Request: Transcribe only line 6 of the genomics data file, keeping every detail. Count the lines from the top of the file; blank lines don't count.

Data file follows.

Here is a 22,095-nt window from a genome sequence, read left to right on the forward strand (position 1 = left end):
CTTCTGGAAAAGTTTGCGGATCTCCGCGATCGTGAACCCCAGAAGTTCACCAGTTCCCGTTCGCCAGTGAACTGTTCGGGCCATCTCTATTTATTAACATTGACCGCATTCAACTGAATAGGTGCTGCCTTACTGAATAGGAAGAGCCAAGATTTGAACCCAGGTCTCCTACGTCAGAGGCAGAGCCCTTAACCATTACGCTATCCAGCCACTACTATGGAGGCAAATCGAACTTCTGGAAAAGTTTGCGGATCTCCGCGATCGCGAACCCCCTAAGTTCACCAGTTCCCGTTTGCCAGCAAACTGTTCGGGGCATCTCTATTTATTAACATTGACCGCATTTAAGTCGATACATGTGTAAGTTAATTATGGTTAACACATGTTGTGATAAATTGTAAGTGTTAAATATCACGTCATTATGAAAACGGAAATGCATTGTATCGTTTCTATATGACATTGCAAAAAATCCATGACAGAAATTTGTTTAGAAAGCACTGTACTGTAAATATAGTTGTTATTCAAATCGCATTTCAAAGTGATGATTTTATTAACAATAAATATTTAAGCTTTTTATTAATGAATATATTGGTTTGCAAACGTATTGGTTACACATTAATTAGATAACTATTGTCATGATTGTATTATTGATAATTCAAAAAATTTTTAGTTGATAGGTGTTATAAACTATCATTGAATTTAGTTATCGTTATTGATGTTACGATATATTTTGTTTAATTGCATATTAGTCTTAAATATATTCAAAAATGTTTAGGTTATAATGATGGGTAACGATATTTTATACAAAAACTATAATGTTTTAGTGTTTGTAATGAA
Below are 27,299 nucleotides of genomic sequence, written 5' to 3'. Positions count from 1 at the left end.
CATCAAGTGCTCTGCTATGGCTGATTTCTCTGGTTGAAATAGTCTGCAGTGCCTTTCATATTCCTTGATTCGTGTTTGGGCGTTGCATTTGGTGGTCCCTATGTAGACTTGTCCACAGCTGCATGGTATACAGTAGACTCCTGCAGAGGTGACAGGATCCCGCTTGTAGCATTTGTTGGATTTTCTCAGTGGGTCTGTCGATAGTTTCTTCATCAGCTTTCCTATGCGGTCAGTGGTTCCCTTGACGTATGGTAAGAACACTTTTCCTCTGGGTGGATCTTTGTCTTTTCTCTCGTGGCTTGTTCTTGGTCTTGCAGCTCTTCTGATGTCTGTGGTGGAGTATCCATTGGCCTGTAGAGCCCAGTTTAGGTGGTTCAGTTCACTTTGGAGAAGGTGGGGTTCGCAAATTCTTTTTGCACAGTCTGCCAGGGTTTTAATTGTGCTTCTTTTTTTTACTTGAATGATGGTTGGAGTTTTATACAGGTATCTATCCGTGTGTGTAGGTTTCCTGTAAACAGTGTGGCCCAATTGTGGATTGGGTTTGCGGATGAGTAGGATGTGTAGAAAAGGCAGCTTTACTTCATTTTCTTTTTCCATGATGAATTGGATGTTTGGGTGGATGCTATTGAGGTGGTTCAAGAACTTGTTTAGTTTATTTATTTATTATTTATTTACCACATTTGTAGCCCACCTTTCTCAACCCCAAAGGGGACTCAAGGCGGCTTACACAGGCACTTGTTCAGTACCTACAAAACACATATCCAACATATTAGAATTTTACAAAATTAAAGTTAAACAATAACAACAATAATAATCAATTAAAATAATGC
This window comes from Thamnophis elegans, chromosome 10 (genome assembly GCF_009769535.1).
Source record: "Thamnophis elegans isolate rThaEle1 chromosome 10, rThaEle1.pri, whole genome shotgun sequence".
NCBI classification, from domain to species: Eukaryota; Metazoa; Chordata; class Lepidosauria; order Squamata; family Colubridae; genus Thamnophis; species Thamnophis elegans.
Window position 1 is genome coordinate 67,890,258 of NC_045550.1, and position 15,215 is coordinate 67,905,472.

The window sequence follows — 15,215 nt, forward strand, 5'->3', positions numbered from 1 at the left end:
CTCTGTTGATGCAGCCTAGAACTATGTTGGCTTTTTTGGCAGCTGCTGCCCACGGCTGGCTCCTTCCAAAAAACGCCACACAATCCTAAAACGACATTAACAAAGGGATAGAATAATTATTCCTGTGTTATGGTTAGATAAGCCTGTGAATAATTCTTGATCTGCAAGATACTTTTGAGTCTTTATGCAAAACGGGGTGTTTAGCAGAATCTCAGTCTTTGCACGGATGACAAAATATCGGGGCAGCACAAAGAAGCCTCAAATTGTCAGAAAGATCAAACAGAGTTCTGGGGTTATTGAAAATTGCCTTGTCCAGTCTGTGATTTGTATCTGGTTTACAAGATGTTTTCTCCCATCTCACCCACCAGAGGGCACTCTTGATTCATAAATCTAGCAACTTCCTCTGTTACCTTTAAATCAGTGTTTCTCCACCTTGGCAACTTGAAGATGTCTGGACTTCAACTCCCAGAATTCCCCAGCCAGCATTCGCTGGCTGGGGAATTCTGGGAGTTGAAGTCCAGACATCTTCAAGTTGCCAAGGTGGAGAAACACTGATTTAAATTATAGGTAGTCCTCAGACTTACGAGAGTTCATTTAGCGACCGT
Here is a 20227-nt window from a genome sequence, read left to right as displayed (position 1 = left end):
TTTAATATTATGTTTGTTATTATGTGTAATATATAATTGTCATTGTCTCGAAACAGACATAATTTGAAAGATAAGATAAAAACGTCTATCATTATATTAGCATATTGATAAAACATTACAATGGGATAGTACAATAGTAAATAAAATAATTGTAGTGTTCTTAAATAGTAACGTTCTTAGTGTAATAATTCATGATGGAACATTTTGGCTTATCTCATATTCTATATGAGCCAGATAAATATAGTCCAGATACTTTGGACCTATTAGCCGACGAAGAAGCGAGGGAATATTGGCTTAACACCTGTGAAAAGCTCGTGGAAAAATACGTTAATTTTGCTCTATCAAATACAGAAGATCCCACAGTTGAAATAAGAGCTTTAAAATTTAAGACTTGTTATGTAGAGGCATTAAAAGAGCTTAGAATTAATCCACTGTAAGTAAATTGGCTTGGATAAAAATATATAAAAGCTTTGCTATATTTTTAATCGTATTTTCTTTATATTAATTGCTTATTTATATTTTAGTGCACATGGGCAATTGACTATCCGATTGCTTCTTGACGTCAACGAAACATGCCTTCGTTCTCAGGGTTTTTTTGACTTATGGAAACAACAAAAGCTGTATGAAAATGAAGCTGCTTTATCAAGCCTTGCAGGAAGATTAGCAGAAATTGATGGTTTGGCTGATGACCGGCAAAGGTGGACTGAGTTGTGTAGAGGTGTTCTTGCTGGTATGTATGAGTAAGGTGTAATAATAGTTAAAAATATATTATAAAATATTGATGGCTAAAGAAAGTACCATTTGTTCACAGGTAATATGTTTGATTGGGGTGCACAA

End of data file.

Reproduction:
Source record: "Thamnophis elegans isolate rThaEle1 chromosome 10, rThaEle1.pri, whole genome shotgun sequence".